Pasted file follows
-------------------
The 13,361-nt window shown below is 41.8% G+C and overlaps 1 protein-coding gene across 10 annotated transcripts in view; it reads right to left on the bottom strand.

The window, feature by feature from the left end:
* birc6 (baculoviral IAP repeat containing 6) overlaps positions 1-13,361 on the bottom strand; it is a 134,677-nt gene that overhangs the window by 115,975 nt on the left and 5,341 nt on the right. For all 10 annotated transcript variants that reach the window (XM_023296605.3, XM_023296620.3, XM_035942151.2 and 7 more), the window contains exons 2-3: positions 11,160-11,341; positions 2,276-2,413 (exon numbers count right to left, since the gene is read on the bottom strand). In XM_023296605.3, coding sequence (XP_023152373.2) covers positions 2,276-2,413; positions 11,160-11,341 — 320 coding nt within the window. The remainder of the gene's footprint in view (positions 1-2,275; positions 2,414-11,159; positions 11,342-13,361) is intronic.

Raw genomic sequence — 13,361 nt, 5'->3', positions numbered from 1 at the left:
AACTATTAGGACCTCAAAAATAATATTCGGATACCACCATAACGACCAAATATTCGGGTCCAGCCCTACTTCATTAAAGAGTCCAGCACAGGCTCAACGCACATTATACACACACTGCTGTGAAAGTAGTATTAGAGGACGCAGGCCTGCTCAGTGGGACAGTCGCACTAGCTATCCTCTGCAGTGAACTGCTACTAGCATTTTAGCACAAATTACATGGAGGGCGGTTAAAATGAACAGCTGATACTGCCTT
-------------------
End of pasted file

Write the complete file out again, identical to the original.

The 13,361-nt window shown below is 41.8% G+C and overlaps 1 protein-coding gene across 10 annotated transcripts in view; it reads right to left on the bottom strand.

The window, feature by feature from the left end:
* birc6 (baculoviral IAP repeat containing 6) overlaps positions 1-13,361 on the bottom strand; it is a 134,677-nt gene that overhangs the window by 115,975 nt on the left and 5,341 nt on the right. For all 10 annotated transcript variants that reach the window (XM_023296605.3, XM_023296620.3, XM_035942151.2 and 7 more), the window contains exons 2-3: positions 11,160-11,341; positions 2,276-2,413 (exon numbers count right to left, since the gene is read on the bottom strand). In XM_023296605.3, coding sequence (XP_023152373.2) covers positions 2,276-2,413; positions 11,160-11,341 — 320 coding nt within the window. The remainder of the gene's footprint in view (positions 1-2,275; positions 2,414-11,159; positions 11,342-13,361) is intronic.

Raw genomic sequence — 13,361 nt, 5'->3', positions numbered from 1 at the left:
AACTATTAGGACCTCAAAAATAATATTCGGATACCACCATAACGACCAAATATTCGGGTCCAGCCCTACTTCATTAAAGAGTCCAGCACAGGCTCAACGCACATTATACACACACTGCTGTGAAAGTAGTATTAGAGGACGCAGGCCTGCTCAGTGGGACAGTCGCACTAGCTATCCTCTGCAGTGAACTGCTACTAGCATTTTAGCACAAATTACATGGAGGGCGGTTAAAATGAACAGCTGATACTGCCTT